The Essentials for Christians


Since our lives have been interrupted by COVID-19 and the requirements for social distancing, I decided to take a break from the series on church history (our family heritage of Christians).  As governments issue “stay-at-home” or “shelter-in-place” orders that say only “essential” businesses can remain open and people should only leave the house for something “essential,” it has been interesting to see what is labeled as “essential.” This has encouraged me to reflect on what is “essential” for Christians. I recently took the Spiritual Health Check-In (available at that gives results of how we are doing in the areas of 10 beliefs, 10 practices, and 10 virtues. I thought I would use these three buckets to think more deeply about some “essentials” for Christians that we can think about during this time.

Essential Beliefs

The church I attended when I was growing up summarized its beliefs in this motto: “In essentials unity, in non-essentials liberty, in all things charity.” I remember hearing that but wondering…what exactly are the essentials? In the early years of my theological training as a pastor, I remember a conversation in a class about “What are the essentials that one needs to believe in order to be saved?” Later in life, I discovered the Heidelberg Catechism that I think helps answer these questions. 

Question 2 of this catechism is “What must you know to live and die in the joy of this comfort [which it discussed in Question 1]?” And then gives the answer: “Three things: first, how great my sin and misery are; second, how I am set free from all my sins and misery; third, how I am to thank God for such deliverance.” This is a great summary of what a Christian needs to believe or essential beliefs – our guilt and sin, God’s grace and deliverance in Christ, and what our gratitude looks like as we respond to God’s grace. 

It also asks in Question 22 “Q. What then must a Christian believe?” and gives the answer of “All that is promised us in the gospel,a summary of which is taught us in the articles of our universal and undisputed Christian faith” and then goes through the Apostles’ Creed. The Apostles’ Creed is a great foundational start to think about the essential beliefs of Christians — the things that Christians in all times and places seem to believe. As I journeyed through the Apostles’ Creed in a series of posts from June 2019-September 2019 (you can access these in the archives of this blog), I realized that it is not just the statements of the creed but the teaching beyond them that is so important. It is a short creed that can be memorized and also teaches us much, the foundational or essential beliefs for Christians.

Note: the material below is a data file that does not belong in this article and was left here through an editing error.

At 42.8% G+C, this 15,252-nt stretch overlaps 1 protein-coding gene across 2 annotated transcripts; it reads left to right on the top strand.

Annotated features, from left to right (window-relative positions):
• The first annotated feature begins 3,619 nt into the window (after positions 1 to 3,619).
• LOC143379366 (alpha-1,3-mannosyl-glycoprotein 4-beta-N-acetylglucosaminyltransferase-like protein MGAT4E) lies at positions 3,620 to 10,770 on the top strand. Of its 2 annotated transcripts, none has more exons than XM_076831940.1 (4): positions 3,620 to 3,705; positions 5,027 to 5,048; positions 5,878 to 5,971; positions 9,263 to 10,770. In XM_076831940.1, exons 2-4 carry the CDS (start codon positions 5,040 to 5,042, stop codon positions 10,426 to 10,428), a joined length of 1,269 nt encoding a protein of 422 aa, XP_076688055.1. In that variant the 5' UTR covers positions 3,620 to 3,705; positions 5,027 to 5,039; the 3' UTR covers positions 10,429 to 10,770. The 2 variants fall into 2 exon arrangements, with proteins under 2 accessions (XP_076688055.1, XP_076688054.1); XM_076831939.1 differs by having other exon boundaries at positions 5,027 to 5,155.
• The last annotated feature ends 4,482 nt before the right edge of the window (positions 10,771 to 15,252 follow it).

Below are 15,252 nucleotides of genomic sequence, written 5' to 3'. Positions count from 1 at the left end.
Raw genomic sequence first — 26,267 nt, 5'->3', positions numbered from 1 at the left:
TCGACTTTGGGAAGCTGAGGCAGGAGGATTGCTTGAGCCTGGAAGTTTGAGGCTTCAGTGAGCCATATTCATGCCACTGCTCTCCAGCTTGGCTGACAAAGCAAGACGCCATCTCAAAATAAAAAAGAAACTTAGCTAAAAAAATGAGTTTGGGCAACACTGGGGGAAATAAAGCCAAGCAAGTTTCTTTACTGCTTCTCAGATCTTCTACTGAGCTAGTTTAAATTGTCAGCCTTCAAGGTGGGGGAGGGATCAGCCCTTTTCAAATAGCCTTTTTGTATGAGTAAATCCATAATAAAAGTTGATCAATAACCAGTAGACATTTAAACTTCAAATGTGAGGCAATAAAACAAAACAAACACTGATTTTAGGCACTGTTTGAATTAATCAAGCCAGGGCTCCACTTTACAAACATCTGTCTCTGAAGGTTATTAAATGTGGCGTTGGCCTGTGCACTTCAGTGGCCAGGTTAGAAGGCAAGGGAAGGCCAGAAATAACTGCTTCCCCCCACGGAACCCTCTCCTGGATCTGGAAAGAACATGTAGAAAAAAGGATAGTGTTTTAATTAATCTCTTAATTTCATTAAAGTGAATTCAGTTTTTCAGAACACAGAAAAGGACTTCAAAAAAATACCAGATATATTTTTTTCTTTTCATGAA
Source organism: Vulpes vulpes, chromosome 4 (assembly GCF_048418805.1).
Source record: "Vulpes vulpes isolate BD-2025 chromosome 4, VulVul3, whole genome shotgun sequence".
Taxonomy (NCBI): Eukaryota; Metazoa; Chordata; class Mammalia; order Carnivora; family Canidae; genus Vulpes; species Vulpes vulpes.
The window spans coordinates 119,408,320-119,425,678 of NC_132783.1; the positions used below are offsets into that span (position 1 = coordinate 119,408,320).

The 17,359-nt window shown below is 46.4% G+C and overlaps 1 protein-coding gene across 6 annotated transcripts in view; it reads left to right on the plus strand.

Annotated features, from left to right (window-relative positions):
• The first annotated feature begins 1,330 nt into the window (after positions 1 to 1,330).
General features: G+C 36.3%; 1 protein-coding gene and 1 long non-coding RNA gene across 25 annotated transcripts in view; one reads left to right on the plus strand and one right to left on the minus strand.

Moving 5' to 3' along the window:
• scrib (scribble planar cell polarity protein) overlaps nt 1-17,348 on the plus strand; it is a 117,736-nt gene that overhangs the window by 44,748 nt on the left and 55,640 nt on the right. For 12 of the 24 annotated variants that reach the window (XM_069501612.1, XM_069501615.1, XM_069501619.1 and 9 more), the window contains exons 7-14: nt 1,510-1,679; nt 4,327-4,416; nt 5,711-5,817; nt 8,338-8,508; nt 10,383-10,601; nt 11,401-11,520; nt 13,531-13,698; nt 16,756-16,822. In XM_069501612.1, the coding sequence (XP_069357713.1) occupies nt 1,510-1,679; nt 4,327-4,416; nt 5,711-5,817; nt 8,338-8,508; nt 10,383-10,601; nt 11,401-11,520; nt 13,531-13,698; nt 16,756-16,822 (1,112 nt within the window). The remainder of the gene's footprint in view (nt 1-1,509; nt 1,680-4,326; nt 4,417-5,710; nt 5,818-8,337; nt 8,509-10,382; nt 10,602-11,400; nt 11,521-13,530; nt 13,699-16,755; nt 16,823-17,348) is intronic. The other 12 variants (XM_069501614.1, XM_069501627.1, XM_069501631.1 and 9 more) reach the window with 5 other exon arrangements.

Essential Practices

The COVID-19 pandemic began just as we were getting ready to launch “The 4G Life” sermon series at Faith Church. This series covers four practices that we believe are essential practices for Christians. These practices are: Gather, Grow, Give, and Go. Because this terminology may be less familiar than what I have in terms of the other “essentials,” I will spend a little more time explaining this one.

Gather is when we seek to connect with God and others in the gathered community, which  includes worshiping together on the weekend and meeting in groups with other Christians to learn and share life together. We see the church do that in Acts 2:42-27 and are encouraged to do the same in Hebrews 3:12-14 and 10:23-25. Right now we can’t gather physically but have to do so digitally, which is offering a reminder of how vital our gatherings are.

Grow instructs us to take initiative and not be content with where we are.- We should not be satisfied to just learn the ABCs, but we should want to begin forming words, sentences, paragraphs, and the like. If we don’t grow, we will fall away in times of trouble, but we will flourish when we spend time growing through Bible reading, prayer, and other habits that help us to meditate on God’s Word and respond to Him (for a good overview of these, see Habits of Grace by David Mathis).